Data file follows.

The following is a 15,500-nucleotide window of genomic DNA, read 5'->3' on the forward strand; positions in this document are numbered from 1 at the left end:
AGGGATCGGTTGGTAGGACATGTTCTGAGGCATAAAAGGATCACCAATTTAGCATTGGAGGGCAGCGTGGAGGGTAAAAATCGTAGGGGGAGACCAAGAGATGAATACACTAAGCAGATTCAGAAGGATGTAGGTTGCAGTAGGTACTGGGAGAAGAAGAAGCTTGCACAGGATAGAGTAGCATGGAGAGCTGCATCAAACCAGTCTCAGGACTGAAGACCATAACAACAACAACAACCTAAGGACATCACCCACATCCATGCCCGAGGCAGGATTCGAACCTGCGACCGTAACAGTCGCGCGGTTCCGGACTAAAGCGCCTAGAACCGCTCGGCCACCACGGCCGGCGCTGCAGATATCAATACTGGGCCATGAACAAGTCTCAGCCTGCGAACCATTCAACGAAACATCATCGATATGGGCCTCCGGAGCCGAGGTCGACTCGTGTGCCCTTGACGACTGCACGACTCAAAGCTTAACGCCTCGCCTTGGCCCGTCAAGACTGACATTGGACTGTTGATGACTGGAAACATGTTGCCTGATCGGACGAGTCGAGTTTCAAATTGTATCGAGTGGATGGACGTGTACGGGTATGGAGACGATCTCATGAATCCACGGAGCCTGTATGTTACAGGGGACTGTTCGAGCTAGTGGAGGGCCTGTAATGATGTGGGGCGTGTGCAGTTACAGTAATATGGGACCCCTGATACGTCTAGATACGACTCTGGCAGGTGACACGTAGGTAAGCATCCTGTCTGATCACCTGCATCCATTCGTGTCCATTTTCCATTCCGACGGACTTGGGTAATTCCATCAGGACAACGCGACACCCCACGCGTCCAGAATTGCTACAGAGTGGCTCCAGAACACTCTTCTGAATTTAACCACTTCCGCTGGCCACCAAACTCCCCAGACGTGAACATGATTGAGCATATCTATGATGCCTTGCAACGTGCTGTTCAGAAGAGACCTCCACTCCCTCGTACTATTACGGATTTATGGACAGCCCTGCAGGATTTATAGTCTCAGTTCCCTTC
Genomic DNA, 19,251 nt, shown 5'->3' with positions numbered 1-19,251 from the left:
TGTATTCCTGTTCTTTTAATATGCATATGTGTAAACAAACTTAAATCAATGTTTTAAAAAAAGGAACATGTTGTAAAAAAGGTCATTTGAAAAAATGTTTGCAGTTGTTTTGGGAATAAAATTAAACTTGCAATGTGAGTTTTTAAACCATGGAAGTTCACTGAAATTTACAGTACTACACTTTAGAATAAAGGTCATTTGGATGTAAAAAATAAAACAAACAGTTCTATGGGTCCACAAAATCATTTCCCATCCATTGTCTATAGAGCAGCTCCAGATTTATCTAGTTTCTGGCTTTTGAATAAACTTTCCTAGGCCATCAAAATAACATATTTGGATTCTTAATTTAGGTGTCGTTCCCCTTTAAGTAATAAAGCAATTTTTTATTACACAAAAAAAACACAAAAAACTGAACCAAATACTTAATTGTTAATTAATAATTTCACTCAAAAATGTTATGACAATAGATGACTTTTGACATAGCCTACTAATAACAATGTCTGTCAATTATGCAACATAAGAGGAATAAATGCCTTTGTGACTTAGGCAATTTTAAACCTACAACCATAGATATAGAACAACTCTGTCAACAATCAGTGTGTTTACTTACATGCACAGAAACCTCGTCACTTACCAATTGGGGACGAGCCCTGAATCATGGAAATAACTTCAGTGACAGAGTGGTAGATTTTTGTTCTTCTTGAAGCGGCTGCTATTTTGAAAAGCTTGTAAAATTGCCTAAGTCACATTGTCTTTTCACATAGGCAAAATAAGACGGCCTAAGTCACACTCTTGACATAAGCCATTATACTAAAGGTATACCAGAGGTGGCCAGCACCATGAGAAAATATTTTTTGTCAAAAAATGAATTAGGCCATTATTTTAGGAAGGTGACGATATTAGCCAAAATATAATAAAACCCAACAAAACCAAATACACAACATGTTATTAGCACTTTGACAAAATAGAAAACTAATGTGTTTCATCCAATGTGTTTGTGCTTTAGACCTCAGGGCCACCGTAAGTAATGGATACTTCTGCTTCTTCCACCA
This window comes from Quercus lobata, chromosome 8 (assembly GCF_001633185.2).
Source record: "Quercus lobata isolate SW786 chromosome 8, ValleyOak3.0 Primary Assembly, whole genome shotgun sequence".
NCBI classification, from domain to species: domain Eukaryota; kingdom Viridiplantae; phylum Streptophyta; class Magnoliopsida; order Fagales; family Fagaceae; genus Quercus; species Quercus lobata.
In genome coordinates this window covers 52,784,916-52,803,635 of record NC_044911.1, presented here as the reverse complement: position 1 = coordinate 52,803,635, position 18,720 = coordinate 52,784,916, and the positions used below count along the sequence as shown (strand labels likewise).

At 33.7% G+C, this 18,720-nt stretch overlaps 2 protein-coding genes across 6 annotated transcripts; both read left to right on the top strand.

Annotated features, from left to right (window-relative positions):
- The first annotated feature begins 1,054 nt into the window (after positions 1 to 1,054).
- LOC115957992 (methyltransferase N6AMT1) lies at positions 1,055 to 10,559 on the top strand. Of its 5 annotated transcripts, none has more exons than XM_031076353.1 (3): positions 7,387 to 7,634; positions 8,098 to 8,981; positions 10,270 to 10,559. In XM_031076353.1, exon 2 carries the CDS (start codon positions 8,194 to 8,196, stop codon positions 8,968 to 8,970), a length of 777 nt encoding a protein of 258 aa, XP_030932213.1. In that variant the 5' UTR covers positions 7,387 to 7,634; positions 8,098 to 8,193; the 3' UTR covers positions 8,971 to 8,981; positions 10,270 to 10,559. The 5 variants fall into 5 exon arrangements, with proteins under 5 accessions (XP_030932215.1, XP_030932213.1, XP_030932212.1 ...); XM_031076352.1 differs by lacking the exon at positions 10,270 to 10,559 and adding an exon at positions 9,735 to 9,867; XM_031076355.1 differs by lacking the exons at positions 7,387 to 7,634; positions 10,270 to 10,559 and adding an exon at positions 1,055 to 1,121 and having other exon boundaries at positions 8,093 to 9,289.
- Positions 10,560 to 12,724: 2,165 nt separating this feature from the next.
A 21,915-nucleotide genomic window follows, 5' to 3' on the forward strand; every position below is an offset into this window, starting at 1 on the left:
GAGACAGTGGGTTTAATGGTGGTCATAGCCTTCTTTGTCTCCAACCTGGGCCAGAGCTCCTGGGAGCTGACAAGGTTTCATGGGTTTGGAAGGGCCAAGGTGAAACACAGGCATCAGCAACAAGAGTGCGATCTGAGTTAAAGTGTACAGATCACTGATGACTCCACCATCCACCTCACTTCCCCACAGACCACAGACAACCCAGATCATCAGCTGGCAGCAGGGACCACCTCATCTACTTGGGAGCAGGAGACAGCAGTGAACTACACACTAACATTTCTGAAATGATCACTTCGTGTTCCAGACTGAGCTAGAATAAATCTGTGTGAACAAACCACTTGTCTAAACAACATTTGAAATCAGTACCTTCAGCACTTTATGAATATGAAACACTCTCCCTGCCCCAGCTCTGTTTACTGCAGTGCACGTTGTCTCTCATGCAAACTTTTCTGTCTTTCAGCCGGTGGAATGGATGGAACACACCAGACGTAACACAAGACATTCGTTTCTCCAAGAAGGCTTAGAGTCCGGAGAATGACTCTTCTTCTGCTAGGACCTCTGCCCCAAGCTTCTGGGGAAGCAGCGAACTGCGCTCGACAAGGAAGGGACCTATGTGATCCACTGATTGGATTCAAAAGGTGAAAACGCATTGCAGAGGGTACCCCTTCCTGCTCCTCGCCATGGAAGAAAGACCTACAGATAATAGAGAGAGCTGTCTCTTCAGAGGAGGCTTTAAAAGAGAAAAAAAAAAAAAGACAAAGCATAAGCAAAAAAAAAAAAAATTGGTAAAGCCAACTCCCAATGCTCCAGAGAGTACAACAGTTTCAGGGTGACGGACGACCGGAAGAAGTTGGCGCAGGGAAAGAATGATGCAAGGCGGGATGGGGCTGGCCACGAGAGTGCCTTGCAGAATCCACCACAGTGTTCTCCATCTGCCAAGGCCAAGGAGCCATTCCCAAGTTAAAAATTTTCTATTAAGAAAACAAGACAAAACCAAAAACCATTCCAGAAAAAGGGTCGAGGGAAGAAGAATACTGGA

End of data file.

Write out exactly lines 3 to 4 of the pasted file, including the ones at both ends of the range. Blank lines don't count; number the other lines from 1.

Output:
Genomic DNA, 19,251 nt, shown 5'->3' with positions numbered 1-19,251 from the left:
TGTATTCCTGTTCTTTTAATATGCATATGTGTAAACAAACTTAAATCAATGTTTTAAAAAAAGGAACATGTTGTAAAAAAGGTCATTTGAAAAAATGTTTGCAGTTGTTTTGGGAATAAAATTAAACTTGCAATGTGAGTTTTTAAACCATGGAAGTTCACTGAAATTTACAGTACTACACTTTAGAATAAAGGTCATTTGGATGTAAAAAATAAAACAAACAGTTCTATGGGTCCACAAAATCATTTCCCATCCATTGTCTATAGAGCAGCTCCAGATTTATCTAGTTTCTGGCTTTTGAATAAACTTTCCTAGGCCATCAAAATAACATATTTGGATTCTTAATTTAGGTGTCGTTCCCCTTTAAGTAATAAAGCAATTTTTTATTACACAAAAAAAACACAAAAAACTGAACCAAATACTTAATTGTTAATTAATAATTTCACTCAAAAATGTTATGACAATAGATGACTTTTGACATAGCCTACTAATAACAATGTCTGTCAATTATGCAACATAAGAGGAATAAATGCCTTTGTGACTTAGGCAATTTTAAACCTACAACCATAGATATAGAACAACTCTGTCAACAATCAGTGTGTTTACTTACATGCACAGAAACCTCGTCACTTACCAATTGGGGACGAGCCCTGAATCATGGAAATAACTTCAGTGACAGAGTGGTAGATTTTTGTTCTTCTTGAAGCGGCTGCTATTTTGAAAAGCTTGTAAAATTGCCTAAGTCACATTGTCTTTTCACATAGGCAAAATAAGACGGCCTAAGTCACACTCTTGACATAAGCCATTATACTAAAGGTATACCAGAGGTGGCCAGCACCATGAGAAAATATTTTTTGTCAAAAAATGAATTAGGCCATTATTTTAGGAAGGTGACGATATTAGCCAAAATATAATAAAACCCAACAAAACCAAATACACAACATGTTATTAGCACTTTGACAAAATAGAAAACTAATGTGTTTCATCCAATGTGTTTGTGCTTTAGACCTCAGGGCCACCGTAAGTAATGGATACTTCTGCTTCTTCCACCA